FAC News - Thursday, February 14, 2002 8:49 AM

Dispute Between U.S. Muslim Groups Goes Public

By Richard H. Curtiss

Washington Report on Middle East Affairs

April/May 1999

A smoldering dispute between a Sufi Muslim group calling itself the "Islamic Supreme Council of America," established in California in 1991, and leaders of eight U.S. Muslim groups including the Islamic Society of North America (ISNA), a roof organization providing educational and support services to about 1,100 of the approximately 1,500 North American mosques, burst into public view on Feb. 26.

On that date the group of national Islamic organizations issued a press release denouncing "unsubstantiated allegations that could have a profoundly negative impact on ordinary American Muslims." The joint release criticized remarks by Chairman Hisham Kabbani of the Islamic Supreme Council of America before some 250 people attending a Jan. 7 U.S. State Department Open Forum entitled "the Evolution of Extremism."

At the forum, open to government officials and invited visitors, Shaykh Kabbani had charged that funds collected by Muslim groups for humanitarian aid were being used "to buy weapons to fight in the name of Islam"; that "extremism has been spread to 80 percent of the Muslims in the U.S."; and that "there are more than 2,000 mosques in the U.S...and 80 percent of them are being run by extremist ideologies."

Shaykh Kabbani also charged that "extremist ideology is getting into the universities through clubs being put around the universities." He alleged that "Iran is hiring nuclear scientists" to miniaturize nuclear warheads. "If these small warheads reach the universities, you donít know what these students will do," Shaykh Kabbani said.

He also told the audience that "extremism can be solved if the West better understands Islam and builds bridges between the U.S. and Islam" but he added that "those advising the U.S. government are extremists themselves." This apparently was a reference to national Muslim leaders. Shaykh Kabbani concluded by telling the U.S. government officials that "You are not hearing the moderates among Muslims...You are hearing the extremists among Muslims."

In the question period following the presentation, the writer asked Shaykh Kabbani if, in his opinion, a public U.S. denunciation of the extremist Likud government of Israel would strengthen moderates in the Muslim world. Shaykh Kabbani replied that he would not characterize the present (Netanyahu) government as extremist.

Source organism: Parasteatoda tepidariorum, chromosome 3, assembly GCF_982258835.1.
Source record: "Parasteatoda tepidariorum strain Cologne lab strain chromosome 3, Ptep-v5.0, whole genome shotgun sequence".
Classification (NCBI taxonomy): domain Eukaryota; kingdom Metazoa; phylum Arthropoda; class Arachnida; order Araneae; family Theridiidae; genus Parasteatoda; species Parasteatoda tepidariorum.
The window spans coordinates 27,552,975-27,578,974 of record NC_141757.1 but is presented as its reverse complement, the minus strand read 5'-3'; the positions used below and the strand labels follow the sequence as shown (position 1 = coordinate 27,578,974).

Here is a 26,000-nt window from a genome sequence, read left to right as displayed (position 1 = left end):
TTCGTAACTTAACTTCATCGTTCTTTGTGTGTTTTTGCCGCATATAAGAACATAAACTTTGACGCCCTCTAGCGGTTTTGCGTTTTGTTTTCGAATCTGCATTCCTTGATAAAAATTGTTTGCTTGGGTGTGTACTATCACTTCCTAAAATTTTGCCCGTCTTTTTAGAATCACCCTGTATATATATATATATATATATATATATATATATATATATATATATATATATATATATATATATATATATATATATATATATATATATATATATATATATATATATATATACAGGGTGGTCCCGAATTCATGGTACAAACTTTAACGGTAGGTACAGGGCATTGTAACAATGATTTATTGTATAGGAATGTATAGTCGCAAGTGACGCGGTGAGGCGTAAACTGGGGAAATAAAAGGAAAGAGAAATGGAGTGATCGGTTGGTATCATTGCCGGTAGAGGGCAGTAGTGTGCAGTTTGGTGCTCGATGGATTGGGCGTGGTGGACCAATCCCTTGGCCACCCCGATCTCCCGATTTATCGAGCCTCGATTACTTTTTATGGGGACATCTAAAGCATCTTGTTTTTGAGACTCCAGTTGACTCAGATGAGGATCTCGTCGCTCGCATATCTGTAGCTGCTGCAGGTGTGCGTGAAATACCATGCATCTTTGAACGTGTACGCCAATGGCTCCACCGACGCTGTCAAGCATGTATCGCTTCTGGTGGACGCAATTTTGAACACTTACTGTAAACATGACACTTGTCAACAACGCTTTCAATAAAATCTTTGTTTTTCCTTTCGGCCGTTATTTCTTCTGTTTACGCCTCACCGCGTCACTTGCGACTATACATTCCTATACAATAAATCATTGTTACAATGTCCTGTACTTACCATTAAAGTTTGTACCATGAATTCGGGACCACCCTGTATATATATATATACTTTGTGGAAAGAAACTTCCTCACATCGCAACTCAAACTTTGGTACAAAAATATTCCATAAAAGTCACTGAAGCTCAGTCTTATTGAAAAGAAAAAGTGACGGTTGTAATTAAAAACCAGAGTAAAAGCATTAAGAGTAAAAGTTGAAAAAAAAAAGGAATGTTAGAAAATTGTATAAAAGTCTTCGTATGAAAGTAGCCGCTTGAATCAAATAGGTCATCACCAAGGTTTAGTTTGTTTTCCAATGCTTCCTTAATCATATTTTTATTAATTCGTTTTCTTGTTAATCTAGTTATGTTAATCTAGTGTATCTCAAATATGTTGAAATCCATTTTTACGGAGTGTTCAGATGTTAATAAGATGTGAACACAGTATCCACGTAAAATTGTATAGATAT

When American Muslim Council organizer Khaled Turani asked Shaykh Kabbani if he would name the Islamic groups he considered extremist, Shaykh Kabbani said he would, but only in private, "after the program." When Mr. Turani approached Shaykh Kabbani after the program, however, he declined to do so.

Ground rules for the open forum program, which also included talks by Prof. Charles Fairbanks, director of the Central Asian Institute of Johns Hopkins University, and California Republican Rep. Dana Rohrabacher, normally would be that remarks are off-the-record. However, moderator Anita Naylor said that since a television camera was present, the remarks could be quoted.

It was when Shaykh Kabbaniís words were quoted outside the State Department that indignation among American Muslim activists began to build, resulting in the joint press release by the American Muslim Political Coordination Council (AMPCC), American Muslim Alliance (AMA), American Muslim Council (AMC), Council on American Islamic Relations (CAIR), Muslim Public Affairs Council (MPAC), Islamic Circle of North America (ICNA) and the Muslim Students Association of USA and Canada.

The joint release, with which additional Muslim groups subsequently associated themselves, charged that "Mr. Kabbani has put the entire American Muslim community under unjustified suspicion. In effect, Mr. Kabbani is telling government officials that the majority of American Muslims pose a danger to our society. Additionally, Islamophobic individuals and groups may use these statements as an excuse to commit hate crimes against Muslims...We therefore ask Mr. Kabbani to promptly and publicly retract his statements, to apologize to the American Muslim community, and to exert his utmost effort to undo the damage these statements have done. The issue is not that of a mere difference of opinion within an American religious community, but involves the irresponsible act of providing false information to government officials. This false information can jeopardize the safety and well-being of our community and hurt America itself by damaging its values of inclusiveness, fairness and liberty."